The Darragh makes work using cheap, fun and discarded materials, pilfering objects directly from the op-shops and living rooms of 'ordinary New Zealand'. Her finished artworks demonstrate a dense layering of familiar cliché's played off against one another, re-configured and exaggerated. This contextual complexity is accompanied in Darragh's work by a characteristic wit and delightfully irreverent sense of humour. During her prolific twenty year career her work has ranged from the ‘Queen of Kitsch’ era to the ‘grunge art’ of the mid nineties, and her new suit of sculptural works presents an interesting mixture of the two.
For this exhibition, Night/Fall Darragh makes witty use of material that started life in the $2 shop in a wondrous reconfiguerment of the everyday. Displayed on the gallery wall is a large format digital work that evokes the night sky, the holes punched in the surface of the print show the white wall behind. A freestanding sculptural work - a tower of hand painted bottles - references Duchamp’s ‘Bottle Rack/Egouttoir’ from 1914 and mimics the ready-made work while simultaneously moving it into a more decorative and playful realm. The individual bottles in this piece are delicately painted with stars asteroids and planets, so that each bottle contains its own galaxy, stacking upon and folding into one another.
A visually spectacular wall piece constructed from fluro painted records is the world’s brightest Rorschach test. The records themselves spin like planets and form in an uncannily symmetrical constellation. The strange twist in this work is that a Rorschach test requires you to study and contemplate the form from which to read your own symbols or images – and yet with the fluro coating on each record they become almost impossible to look at. The work is a visual assault – and there is a sense that you need avert your eyes before doing permanent damage to your retina. The work both encourages and repels the act of looking.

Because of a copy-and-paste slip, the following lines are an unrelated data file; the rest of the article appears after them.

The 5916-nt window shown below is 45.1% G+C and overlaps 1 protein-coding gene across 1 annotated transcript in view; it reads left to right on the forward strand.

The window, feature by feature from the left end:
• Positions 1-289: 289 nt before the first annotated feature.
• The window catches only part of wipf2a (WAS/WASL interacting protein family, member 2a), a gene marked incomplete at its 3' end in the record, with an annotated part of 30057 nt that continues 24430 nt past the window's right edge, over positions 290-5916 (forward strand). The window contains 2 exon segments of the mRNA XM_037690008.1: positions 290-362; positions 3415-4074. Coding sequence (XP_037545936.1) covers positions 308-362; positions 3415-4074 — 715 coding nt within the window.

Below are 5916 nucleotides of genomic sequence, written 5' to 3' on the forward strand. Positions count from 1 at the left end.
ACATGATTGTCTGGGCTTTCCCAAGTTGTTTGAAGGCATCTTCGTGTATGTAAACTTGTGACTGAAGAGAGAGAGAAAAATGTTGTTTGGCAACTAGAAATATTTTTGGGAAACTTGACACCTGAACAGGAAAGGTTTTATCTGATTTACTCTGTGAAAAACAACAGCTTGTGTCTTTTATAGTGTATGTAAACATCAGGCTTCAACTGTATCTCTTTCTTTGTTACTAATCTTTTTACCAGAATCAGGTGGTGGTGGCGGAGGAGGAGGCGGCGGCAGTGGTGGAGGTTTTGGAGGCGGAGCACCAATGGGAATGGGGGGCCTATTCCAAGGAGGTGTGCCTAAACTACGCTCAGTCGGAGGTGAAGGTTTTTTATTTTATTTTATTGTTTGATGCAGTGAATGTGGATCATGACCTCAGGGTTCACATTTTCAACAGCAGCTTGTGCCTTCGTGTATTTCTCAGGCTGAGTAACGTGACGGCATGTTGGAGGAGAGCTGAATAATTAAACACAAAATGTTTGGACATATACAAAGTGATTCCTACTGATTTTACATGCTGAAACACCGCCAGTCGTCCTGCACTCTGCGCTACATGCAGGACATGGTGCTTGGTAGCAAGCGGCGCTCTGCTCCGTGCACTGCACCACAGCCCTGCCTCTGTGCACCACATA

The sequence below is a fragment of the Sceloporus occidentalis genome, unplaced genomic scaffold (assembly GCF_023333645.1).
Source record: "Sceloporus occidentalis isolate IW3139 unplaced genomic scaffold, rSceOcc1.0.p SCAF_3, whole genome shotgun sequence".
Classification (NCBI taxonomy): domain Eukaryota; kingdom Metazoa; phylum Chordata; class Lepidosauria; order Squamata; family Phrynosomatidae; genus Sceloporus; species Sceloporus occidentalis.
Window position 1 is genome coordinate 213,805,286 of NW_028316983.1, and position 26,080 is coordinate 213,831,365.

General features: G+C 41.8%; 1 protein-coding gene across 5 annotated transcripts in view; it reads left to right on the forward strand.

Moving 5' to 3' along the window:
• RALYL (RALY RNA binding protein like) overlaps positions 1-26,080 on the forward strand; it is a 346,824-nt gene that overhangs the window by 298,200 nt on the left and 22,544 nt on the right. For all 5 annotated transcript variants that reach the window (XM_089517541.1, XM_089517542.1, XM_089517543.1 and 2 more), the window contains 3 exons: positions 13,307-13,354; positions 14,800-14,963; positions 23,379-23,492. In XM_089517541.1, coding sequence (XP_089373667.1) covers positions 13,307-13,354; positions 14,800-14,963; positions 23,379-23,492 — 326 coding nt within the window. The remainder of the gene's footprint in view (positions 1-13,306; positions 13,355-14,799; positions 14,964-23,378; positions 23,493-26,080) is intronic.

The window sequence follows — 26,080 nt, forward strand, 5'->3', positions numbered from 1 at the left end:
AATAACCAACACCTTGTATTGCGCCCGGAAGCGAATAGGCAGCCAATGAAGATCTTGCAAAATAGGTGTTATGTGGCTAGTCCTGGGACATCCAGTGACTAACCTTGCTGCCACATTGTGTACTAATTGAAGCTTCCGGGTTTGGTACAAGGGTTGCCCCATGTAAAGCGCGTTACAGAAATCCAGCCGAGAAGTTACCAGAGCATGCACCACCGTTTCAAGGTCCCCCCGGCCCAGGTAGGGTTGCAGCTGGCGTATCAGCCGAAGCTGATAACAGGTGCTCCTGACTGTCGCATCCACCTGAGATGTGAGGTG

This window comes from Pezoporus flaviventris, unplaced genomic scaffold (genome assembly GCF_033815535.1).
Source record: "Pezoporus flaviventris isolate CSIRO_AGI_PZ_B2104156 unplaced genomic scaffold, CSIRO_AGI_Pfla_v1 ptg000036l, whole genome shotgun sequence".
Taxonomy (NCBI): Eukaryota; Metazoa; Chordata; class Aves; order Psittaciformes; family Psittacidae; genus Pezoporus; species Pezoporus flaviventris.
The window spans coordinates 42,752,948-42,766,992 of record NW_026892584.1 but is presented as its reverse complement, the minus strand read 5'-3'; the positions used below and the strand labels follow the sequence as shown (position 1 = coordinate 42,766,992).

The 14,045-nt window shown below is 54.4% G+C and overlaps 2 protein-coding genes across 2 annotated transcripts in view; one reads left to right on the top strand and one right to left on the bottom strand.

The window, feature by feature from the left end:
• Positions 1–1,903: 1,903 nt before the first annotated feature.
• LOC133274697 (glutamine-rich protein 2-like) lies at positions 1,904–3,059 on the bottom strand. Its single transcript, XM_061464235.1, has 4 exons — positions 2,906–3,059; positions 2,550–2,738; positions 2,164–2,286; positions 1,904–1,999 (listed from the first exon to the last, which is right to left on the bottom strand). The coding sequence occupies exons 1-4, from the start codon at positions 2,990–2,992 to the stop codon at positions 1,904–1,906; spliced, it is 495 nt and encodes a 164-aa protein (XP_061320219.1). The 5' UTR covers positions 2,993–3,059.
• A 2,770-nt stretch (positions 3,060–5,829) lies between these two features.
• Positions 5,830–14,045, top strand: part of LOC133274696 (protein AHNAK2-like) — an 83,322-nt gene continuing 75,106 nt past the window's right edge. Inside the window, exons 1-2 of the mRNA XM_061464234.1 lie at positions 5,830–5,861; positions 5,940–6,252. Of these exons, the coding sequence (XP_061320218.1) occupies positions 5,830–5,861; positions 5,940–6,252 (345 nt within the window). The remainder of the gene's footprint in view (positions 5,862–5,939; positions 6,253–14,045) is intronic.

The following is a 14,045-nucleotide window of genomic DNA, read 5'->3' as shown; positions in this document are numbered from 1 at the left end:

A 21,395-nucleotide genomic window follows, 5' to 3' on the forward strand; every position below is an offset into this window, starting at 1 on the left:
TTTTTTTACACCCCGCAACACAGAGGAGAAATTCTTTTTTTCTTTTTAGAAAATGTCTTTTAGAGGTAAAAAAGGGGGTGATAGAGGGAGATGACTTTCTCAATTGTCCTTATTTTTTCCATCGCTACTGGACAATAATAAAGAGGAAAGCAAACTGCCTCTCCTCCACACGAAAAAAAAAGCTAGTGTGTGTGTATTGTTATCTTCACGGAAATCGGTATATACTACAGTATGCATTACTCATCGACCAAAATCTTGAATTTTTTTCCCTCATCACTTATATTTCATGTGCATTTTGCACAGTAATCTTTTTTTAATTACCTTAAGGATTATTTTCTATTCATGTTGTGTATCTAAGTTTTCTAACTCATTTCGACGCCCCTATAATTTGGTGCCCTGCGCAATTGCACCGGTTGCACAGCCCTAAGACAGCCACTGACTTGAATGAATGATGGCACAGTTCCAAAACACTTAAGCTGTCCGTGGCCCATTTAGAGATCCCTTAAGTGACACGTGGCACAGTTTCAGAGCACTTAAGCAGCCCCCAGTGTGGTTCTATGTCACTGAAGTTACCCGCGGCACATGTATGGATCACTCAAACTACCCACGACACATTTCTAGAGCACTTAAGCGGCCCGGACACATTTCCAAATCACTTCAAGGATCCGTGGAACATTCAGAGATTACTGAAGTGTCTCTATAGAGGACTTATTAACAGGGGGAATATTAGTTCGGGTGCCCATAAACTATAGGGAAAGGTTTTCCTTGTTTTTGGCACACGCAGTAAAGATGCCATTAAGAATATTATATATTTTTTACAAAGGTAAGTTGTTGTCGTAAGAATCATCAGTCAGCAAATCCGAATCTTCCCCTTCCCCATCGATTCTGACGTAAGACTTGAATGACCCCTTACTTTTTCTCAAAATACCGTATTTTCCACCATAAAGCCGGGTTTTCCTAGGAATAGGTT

Two wall sculptural works play with the laws of gravity. Both fall from high one pooling on the floor the other slowly dripping, their liquid-like nature defying the solid material from which they are constructed. On opposite gallery wall glossy scenic posters rotated and pinned upside down confuse and momentarily suspend gravity.
The presentation of this exhibition is playful, and reflects Darragh’s delight in the craft of making things and discovering objects that deserve a second chance, a make over. Her work cleverly straddles the divide between low art and high art and celebrates the decorative arts, craft and folk art. The exhibition as a whole creates a sense of limbo, of flipping and rotating, a play with gravity. Strange forces are at work and the resulting vertigo makes for cosmic viewing.
Judy Darragh is an Auckland based artist who is currently lecturing for the Visual Arts degree at Manukau Institute of Technology and Elam School of Art in Auckland. Judy has played a significant role in the development of Artspace (1987) and the independent artist run space Teststrip (1992) and Cuckoo. She was born in Christchurch and completed a Diploma in Visual Communication and Design at the Wellington Polytechnic. She has exhibited widely in New Zealand and has works in collections around the country. Judy has spent periods as artist in residence at Queen’s College Melbourne and at the University of Canterbury. In the mid-90s she made her debut as co-director in two documentary films for TVNZ. She is represented by Jonathan Smart Gallery, Christchurch and Roger Williams Contemporary in Auckland.